“The exodus of Mesopotamia’s Jews, who traced their origins back to the destruction of the first temple in 587 BCE, would have seemed unthinkable at the beginning of the 20th century. As Violette Shamash writes, Babylon was the home of ‘our patriarch Abraham Abinou’; the place where the Talmud was written and Jewish law codified. And if distant memories weren’t enough to bind Jews to their ancestral home, something more tangible did: security and the promise of a good life. Of all the Jewish communities in the Middle East, the Mesopotamian Jews were the most integrated, the most Arabised, the most prosperous. Not only had they freely practised their faith under the Ottomans, they had become the country’s most powerful economic group. And there was hardly an area of Mesopotamian culture on which Jews had not left their imprint, from the style of music performed in Baghdad’s cafés to the wafting amba, a mango pickle that Baghdadi Jews working in India brought home with them.[*]
    Recent polemics – and pro-Israeli websites – have made much of the indignities of Jewish life under Ottoman rule, seeking to expose the ‘myth’ of Muslim tolerance. This tolerance, it’s argued, is a euphemism for dependence on the goodwill of capricious, if not cruel Muslim overlords. The memoirs of Iraqi Jews, however, tell a very different story: Shamash, who was born in 1912 and spent the last twenty years of her life recording her memories of ‘my Baghdad, my native land’, is not alone in describing her family’s life before the arrival of British troops in World War One as ‘paradise’. Memories of Eden provides as sumptuous an account of the world of the Baghdadi Jewish elite as we’re likely to get. It’s a portrait of the city as seen from inside a qasr, the palace her merchant father built on the banks of the Tigris, facing what is now the Green Zone.”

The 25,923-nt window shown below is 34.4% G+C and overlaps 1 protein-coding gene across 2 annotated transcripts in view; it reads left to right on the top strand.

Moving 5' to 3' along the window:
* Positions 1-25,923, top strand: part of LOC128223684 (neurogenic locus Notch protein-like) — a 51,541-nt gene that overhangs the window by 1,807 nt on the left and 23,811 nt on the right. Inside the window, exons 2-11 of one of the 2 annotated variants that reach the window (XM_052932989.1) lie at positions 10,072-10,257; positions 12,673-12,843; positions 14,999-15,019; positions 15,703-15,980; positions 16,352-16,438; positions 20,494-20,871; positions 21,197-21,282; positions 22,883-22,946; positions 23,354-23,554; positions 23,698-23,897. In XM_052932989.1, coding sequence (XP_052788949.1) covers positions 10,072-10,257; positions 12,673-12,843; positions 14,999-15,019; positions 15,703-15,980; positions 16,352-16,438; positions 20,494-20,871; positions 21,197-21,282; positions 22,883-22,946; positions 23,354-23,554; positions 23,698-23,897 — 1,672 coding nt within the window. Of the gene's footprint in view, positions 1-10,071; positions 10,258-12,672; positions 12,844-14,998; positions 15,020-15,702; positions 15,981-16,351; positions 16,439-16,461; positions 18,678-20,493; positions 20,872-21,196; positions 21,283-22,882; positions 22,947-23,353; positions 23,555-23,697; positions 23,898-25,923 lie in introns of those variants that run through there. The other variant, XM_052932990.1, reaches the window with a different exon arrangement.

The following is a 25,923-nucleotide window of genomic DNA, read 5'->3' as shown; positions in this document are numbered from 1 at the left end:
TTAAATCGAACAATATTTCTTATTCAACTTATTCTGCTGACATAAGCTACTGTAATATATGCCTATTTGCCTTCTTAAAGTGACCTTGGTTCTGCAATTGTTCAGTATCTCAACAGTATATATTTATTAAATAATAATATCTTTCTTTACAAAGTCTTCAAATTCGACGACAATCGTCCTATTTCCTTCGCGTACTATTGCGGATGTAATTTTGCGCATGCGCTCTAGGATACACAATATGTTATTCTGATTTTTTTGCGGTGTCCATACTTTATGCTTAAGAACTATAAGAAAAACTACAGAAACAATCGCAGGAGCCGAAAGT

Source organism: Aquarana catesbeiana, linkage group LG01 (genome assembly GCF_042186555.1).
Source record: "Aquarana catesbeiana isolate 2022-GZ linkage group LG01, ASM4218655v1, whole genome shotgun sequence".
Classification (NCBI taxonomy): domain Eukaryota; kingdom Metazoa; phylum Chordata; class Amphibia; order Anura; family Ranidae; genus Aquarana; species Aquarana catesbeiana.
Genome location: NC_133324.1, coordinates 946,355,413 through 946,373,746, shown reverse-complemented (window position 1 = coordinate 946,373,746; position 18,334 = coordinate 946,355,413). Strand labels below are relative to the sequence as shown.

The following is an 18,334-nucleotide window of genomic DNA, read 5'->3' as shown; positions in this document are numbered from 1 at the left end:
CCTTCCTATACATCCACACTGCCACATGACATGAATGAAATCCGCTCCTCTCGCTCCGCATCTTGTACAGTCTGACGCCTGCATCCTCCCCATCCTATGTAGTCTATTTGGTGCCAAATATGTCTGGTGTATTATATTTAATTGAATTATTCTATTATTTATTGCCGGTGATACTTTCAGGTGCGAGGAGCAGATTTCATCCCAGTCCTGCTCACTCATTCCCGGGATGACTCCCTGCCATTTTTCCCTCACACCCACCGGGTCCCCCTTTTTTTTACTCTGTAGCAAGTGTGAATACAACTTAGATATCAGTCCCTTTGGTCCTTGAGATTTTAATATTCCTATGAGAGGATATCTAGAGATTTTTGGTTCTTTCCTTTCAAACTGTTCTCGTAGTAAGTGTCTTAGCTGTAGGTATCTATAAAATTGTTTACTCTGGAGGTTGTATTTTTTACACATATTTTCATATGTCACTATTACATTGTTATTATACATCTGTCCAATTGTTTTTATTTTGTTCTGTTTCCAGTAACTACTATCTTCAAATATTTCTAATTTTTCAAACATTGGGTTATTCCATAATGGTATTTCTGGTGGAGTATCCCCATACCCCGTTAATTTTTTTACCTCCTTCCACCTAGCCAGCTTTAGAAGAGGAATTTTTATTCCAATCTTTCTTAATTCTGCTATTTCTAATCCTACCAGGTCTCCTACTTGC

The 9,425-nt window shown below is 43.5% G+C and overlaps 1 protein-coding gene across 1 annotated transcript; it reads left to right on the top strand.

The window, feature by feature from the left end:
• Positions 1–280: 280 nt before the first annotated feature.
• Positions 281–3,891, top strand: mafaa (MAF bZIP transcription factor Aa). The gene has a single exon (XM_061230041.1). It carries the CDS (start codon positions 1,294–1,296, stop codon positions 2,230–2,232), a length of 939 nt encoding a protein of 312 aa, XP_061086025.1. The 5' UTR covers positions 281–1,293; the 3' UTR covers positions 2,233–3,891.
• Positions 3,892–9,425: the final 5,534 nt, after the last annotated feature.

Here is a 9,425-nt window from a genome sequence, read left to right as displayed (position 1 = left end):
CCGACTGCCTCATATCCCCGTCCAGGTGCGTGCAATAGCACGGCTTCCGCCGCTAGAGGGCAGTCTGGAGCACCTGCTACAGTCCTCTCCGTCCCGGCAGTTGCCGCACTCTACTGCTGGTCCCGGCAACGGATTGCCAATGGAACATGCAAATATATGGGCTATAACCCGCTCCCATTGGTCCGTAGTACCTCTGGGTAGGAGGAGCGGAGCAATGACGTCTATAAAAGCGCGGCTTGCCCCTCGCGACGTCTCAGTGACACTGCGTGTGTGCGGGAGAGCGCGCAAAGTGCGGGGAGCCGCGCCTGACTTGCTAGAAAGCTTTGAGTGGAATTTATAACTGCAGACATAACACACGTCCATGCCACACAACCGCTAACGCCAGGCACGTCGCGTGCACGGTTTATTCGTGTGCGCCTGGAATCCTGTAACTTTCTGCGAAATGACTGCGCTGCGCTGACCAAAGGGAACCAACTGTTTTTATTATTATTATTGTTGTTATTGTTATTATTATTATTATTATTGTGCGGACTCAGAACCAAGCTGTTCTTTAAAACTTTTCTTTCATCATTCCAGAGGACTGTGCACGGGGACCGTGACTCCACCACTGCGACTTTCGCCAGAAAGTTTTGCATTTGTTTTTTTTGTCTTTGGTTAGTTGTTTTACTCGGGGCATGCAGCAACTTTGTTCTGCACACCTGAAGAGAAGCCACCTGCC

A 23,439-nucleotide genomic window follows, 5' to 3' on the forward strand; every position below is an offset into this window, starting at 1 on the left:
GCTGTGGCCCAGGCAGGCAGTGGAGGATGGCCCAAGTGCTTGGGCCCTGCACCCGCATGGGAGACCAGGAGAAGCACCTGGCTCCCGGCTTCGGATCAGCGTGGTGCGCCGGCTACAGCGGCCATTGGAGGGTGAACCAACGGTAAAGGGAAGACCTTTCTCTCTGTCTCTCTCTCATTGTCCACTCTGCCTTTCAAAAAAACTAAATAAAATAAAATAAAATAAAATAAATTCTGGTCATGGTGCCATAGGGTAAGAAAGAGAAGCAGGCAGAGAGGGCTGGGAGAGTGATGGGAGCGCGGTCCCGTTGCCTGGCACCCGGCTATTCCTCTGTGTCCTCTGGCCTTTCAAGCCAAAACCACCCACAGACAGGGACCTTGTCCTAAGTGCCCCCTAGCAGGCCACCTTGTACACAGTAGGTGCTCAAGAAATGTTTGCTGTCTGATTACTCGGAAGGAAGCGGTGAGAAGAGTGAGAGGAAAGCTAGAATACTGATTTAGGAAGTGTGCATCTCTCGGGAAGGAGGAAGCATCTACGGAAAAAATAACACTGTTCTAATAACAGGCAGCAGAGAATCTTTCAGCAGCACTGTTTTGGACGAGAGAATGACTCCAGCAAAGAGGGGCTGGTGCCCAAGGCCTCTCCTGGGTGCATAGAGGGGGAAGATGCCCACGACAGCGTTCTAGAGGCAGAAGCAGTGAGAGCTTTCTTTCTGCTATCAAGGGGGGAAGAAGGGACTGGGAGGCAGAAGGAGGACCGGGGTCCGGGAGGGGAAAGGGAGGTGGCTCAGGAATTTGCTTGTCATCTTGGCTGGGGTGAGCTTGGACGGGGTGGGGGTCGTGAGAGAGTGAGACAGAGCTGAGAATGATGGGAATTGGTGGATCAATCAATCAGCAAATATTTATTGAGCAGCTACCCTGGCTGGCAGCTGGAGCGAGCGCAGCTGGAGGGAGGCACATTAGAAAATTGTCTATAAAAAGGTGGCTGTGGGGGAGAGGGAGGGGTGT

It is true that in the time of British colonialism the Jews aroused hostility because they were seen as the allies of the Brits and their dominance of economic life was resented. But the forties saw their renewed integration. This position changed after the foundation of the Jewish State. There was increasing hostility to and suspicion of Jews and the Iraqi state took various anti-Jewish measures. Zionist activities helped this process along.

    Shatz writes:

    .” The Jewish population grew more receptive to the overtures of Mossad, which had become increasingly active in Iraq since the Golden Square took power, some agents entering the country as volunteers with the British army during the 1941 invasion. Mossad’s objective was not to improve the position of the Jews in Iraq, but to hasten their departure. Pamphlets appeared discouraging Jews from mixing with Arabs, and arguing that any attempt to do so ‘leads to butchery’.